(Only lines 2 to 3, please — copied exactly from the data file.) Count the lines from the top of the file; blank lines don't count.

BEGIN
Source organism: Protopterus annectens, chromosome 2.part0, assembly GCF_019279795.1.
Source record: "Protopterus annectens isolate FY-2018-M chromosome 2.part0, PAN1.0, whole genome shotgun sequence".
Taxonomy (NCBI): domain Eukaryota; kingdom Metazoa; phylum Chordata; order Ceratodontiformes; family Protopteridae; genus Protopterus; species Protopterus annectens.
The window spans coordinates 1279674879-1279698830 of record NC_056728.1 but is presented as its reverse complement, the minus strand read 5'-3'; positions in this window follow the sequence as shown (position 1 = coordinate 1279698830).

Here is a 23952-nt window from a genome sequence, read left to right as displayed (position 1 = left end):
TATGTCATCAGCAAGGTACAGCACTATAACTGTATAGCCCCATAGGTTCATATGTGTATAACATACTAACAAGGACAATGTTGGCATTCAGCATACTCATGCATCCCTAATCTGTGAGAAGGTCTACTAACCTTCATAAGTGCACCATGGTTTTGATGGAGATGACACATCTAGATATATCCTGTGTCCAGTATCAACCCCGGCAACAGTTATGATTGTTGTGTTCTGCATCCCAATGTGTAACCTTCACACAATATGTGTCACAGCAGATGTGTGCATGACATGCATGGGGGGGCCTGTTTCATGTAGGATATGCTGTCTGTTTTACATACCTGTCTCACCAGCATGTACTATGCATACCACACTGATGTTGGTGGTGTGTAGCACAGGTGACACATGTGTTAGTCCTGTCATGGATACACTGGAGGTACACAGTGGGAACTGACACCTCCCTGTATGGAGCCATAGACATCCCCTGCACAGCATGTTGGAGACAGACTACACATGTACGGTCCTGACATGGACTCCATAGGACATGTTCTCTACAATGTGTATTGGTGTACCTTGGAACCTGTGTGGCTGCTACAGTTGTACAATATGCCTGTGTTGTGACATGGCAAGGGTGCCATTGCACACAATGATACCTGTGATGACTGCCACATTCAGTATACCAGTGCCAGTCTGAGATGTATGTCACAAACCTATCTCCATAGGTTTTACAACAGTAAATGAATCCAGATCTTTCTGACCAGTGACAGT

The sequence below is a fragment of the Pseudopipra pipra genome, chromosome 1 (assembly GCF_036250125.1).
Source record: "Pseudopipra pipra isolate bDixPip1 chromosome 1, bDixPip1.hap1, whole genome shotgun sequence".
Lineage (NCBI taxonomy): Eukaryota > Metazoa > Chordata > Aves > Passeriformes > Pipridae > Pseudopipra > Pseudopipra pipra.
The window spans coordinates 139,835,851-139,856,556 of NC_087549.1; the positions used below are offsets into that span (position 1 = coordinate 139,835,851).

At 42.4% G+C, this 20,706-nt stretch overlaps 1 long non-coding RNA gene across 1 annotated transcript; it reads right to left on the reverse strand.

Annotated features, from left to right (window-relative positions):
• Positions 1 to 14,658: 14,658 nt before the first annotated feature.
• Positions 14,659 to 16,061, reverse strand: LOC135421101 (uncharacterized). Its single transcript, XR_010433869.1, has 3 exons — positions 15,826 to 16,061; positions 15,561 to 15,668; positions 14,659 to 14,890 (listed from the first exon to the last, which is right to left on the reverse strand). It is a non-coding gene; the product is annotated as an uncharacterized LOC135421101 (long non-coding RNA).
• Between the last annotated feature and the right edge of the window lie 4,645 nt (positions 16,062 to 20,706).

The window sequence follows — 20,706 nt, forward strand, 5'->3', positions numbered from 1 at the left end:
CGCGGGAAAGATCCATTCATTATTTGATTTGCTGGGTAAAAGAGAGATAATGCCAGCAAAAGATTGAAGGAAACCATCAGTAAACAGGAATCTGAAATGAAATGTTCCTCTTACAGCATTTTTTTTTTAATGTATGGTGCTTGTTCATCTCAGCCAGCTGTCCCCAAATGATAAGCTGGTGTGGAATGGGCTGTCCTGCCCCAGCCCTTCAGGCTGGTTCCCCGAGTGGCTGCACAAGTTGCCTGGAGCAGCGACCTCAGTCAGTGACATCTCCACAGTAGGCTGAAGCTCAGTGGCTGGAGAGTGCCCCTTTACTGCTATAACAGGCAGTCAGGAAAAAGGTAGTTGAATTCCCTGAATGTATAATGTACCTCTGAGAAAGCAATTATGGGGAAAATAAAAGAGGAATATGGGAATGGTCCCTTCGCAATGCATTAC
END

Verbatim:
Source record: "Protopterus annectens isolate FY-2018-M chromosome 2.part0, PAN1.0, whole genome shotgun sequence".
Taxonomy (NCBI): domain Eukaryota; kingdom Metazoa; phylum Chordata; order Ceratodontiformes; family Protopteridae; genus Protopterus; species Protopterus annectens.